Geometry on Khan Academy: We are surrounded by space. And that space contains lots of things. And these things have shapes. In geometry we are concerned with the nature of these shapes, how we define them, and what they teach us about the world at large–from math to architecture to biology to astronomy (and everything in between). Learning geometry is about more than just taking your medicine (“It’s good for you!”), it’s at the core of everything that exists–including you. Having said all that, some of the specific topics we’ll cover include angles, intersecting lines, right triangles, perimeter, area, volume, circles, triangles, quadrilaterals, analytic geometry, and geometric constructions. Wow. That’s a lot. To summarize: it’s difficult to imagine any area of math that is more widely used than geometry.

About Khan Academy: Khan Academy offers practice exercises, instructional videos, and a personalized learning dashboard that empower learners to study at their own pace in and outside of the classroom. We tackle math, science, computer programming, history, art history, economics, and more. Our math missions guide learners from kindergarten to calculus using state-of-the-art, adaptive technology that identifies strengths and learning gaps. We’ve also partnered with institutions like NASA, The Museum of Modern Art, The California Academy of Sciences, and MIT to offer specialized content.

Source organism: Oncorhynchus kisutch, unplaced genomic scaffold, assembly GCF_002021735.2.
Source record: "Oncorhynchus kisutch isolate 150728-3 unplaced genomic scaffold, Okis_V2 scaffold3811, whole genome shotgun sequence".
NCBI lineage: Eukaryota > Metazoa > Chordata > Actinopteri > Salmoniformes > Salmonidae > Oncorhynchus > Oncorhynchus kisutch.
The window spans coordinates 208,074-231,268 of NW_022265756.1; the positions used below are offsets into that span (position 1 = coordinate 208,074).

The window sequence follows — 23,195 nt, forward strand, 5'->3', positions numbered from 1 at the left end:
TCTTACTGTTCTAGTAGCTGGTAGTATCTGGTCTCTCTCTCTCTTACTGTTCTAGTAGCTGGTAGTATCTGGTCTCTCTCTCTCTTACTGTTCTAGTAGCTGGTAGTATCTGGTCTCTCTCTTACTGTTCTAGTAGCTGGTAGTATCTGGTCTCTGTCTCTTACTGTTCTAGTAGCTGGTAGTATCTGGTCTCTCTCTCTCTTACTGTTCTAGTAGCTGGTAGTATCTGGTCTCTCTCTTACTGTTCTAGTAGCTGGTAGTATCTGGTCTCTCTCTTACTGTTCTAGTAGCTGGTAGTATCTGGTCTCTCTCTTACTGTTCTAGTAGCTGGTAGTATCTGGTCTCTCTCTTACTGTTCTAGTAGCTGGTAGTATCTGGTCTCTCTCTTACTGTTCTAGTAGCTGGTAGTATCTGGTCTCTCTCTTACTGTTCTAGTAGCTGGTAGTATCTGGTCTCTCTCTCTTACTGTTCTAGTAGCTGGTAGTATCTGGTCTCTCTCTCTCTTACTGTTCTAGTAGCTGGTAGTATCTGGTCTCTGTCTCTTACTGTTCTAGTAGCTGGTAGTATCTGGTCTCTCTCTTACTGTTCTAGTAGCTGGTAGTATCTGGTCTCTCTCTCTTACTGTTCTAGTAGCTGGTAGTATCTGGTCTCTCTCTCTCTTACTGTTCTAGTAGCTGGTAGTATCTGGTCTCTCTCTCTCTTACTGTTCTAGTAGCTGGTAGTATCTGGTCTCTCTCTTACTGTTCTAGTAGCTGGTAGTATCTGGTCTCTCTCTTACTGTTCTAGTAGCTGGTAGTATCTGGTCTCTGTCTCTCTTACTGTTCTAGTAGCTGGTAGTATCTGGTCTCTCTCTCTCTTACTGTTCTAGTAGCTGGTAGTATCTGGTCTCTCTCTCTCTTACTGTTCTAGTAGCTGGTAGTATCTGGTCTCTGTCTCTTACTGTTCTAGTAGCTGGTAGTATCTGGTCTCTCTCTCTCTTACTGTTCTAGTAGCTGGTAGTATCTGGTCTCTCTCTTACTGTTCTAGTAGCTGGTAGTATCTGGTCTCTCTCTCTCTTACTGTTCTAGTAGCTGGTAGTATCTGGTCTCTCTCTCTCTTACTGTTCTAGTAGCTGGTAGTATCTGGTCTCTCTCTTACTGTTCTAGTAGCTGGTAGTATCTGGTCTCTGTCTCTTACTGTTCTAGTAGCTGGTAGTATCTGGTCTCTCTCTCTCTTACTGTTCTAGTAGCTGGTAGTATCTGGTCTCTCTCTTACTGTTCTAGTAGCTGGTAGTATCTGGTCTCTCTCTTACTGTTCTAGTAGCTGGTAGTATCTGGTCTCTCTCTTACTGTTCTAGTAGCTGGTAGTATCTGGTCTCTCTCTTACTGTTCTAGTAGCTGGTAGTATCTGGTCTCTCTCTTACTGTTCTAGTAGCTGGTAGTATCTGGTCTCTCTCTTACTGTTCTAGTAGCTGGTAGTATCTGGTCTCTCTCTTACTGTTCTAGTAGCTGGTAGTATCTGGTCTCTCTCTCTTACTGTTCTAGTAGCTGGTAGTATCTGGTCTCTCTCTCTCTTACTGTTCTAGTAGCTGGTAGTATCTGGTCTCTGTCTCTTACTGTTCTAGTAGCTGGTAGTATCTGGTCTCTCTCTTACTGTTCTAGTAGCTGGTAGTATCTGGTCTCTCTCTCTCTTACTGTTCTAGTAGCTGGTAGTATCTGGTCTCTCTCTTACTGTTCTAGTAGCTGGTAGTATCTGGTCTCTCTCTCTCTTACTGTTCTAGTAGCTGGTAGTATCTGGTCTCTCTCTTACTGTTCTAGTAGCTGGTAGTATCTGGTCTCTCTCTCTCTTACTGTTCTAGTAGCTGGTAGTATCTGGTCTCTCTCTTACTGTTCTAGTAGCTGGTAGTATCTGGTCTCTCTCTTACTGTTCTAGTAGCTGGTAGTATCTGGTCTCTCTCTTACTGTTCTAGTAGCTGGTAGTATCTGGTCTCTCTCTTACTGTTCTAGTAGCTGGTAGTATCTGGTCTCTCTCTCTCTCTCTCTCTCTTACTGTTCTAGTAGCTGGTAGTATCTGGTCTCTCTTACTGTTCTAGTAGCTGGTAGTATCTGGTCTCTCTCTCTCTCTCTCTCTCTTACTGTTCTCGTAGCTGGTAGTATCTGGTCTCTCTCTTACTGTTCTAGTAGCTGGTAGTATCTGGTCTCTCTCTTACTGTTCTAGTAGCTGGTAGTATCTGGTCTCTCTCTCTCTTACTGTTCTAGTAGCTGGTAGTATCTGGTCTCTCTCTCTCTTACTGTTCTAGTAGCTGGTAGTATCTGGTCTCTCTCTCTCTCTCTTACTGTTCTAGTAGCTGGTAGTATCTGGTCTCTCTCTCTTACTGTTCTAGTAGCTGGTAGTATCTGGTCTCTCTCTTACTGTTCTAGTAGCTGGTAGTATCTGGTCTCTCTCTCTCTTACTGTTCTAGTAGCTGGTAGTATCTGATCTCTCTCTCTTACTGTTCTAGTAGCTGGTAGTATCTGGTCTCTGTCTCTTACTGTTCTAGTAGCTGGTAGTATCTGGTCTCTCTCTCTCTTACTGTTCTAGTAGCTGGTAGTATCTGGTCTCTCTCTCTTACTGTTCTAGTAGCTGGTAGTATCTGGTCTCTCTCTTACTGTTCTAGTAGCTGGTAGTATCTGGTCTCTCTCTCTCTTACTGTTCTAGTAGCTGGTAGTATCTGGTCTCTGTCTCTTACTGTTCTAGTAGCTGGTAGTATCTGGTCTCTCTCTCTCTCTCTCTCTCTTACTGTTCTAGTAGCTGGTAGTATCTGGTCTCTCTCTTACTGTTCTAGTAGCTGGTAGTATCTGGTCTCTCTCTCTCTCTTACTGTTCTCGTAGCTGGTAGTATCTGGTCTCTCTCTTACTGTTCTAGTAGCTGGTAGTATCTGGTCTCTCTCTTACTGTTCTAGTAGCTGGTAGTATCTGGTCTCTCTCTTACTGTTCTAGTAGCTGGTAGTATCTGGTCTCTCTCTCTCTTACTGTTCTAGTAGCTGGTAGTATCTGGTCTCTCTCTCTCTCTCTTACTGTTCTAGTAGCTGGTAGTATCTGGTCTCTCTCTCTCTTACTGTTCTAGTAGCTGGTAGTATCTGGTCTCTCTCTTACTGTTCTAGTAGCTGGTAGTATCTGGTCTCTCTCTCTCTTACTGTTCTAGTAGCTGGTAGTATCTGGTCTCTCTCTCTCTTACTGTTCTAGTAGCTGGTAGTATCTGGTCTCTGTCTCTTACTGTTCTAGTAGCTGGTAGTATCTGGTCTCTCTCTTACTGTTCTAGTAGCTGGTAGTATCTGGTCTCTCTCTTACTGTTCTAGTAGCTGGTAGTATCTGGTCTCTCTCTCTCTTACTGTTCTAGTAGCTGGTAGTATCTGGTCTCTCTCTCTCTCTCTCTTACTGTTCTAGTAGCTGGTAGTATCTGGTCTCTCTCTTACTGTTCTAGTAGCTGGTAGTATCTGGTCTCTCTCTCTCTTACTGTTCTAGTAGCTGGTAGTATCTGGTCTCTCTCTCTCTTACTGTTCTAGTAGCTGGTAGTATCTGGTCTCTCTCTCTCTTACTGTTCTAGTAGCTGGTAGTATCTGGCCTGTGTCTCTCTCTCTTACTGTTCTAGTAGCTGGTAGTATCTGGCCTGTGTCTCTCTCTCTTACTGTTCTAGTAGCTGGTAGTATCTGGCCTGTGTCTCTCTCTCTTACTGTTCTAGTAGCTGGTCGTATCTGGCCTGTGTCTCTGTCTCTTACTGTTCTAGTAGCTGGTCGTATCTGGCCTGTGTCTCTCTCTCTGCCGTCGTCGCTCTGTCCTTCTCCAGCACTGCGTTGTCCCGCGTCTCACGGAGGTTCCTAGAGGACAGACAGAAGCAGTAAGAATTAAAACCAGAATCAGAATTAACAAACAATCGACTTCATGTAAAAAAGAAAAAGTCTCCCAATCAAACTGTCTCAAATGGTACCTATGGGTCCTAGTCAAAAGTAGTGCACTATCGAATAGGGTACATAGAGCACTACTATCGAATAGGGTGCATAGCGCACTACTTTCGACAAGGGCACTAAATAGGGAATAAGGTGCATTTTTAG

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Amazing, Life Changing Tutor
Before I met Jonathan, I was struggling through most of my STEM classes because I was simply not studying properly. He taught me all kinds of new study habits that would help me to save time, raise my grades, and lower my stress. Jonathan was specifically tutoring me in vector calculus and is an amazing tutor on the subject. You will walk away from a lesson with a game plan knowing exactly what you need to do before your next session with him or before your next exam in order to do well in the course. I highly recommend him as a tutor.

An explanation on the different ways to solve a modulus inequality (with examples). More than the graphical and |x| = √(x)^2 relation, I suggest to use the third one. It’s more easier and simple, reducing the chances of making errors.

This physics video tutorial provides projectile motion practice problems and plenty of examples. It explains how to calculate the maximum height if a ball is launched from the ground with an initial speed at and angle. It also shows you how to calculate the range or horizontal distance that a ball travels as it rolls…